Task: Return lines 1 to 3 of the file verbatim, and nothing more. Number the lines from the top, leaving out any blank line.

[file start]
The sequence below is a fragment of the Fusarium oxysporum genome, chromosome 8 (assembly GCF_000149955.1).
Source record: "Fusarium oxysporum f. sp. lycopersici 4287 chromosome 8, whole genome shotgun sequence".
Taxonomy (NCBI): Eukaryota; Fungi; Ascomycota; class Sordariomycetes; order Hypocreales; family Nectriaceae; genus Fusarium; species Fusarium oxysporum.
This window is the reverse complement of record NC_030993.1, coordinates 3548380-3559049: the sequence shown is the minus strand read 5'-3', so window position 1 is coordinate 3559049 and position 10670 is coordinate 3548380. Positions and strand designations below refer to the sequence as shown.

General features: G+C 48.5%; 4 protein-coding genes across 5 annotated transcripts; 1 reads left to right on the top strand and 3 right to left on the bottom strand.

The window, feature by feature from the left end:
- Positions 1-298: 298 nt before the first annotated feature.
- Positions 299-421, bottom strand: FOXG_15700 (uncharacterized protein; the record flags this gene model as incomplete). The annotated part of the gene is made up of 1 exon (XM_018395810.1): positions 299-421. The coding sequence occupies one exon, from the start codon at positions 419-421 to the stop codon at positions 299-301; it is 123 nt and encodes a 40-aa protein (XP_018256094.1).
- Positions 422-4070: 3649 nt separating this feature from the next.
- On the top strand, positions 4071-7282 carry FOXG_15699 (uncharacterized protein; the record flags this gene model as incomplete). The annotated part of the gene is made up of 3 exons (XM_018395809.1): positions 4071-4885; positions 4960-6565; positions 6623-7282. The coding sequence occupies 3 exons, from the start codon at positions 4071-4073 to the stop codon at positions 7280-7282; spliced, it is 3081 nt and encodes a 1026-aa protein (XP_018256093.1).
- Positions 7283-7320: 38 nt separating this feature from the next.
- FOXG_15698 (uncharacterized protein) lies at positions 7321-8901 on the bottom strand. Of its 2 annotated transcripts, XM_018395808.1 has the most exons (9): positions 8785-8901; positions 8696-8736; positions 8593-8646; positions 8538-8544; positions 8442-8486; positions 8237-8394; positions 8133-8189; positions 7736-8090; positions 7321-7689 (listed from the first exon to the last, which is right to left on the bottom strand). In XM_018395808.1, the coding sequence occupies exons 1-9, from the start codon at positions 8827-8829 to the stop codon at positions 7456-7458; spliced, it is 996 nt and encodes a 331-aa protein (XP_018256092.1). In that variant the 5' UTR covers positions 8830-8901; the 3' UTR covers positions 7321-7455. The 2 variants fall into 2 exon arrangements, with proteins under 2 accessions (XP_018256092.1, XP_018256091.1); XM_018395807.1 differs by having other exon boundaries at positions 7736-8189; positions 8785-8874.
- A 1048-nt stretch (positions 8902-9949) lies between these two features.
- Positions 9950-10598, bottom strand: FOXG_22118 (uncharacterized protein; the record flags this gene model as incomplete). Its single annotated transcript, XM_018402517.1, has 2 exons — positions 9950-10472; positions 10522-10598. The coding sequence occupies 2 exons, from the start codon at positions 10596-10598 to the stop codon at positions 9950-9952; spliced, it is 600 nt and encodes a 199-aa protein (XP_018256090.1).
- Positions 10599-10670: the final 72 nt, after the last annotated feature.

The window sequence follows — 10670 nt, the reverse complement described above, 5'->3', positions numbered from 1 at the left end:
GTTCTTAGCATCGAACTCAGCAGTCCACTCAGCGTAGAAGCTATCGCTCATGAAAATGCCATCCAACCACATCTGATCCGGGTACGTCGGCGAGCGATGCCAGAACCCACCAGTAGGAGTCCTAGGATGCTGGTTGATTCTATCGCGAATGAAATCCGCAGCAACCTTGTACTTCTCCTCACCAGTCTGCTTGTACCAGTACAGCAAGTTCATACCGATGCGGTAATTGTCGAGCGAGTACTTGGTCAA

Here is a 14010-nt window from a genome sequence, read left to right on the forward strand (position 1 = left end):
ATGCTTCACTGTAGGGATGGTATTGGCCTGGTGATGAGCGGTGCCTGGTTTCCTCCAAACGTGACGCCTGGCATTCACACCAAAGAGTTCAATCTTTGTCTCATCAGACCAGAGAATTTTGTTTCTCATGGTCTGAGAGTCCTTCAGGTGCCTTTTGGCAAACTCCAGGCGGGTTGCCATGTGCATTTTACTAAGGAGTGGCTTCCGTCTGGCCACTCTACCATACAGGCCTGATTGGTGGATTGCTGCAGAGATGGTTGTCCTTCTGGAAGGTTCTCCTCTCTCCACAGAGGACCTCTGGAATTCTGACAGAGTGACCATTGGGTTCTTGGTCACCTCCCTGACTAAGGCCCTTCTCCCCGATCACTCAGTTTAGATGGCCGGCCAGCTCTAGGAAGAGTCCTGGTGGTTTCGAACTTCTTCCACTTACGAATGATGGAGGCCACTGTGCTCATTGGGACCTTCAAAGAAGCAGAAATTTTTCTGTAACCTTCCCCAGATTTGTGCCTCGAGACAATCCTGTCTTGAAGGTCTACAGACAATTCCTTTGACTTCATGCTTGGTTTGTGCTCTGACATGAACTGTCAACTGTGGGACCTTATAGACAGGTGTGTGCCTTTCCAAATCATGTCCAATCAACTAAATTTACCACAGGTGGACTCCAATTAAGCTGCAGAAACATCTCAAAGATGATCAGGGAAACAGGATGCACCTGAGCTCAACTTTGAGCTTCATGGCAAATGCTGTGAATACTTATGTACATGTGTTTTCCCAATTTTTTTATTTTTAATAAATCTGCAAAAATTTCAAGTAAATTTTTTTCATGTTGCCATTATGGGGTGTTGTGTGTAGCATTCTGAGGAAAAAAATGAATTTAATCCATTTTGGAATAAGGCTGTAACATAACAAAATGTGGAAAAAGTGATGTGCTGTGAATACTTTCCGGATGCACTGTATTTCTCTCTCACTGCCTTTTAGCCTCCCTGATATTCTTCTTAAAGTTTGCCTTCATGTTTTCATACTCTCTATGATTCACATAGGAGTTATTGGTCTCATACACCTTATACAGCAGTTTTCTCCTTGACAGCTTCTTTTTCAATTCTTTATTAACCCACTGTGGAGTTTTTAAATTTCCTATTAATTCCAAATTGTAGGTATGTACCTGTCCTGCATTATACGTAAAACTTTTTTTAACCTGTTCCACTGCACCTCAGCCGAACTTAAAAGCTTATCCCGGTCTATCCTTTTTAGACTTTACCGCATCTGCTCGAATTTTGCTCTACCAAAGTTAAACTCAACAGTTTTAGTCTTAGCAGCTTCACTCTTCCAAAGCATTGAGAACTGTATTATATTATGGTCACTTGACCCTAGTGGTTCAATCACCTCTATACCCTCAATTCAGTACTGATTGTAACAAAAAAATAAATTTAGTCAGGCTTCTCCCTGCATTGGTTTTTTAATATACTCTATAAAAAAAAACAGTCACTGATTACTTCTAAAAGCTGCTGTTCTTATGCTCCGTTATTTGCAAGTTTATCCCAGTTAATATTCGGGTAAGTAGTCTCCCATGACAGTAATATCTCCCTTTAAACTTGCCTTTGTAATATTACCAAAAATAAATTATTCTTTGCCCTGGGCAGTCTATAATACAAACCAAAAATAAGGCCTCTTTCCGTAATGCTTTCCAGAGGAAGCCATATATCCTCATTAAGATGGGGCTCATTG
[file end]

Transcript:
The sequence below is a fragment of the Fusarium oxysporum genome, chromosome 8 (assembly GCF_000149955.1).
Source record: "Fusarium oxysporum f. sp. lycopersici 4287 chromosome 8, whole genome shotgun sequence".
Taxonomy (NCBI): Eukaryota; Fungi; Ascomycota; class Sordariomycetes; order Hypocreales; family Nectriaceae; genus Fusarium; species Fusarium oxysporum.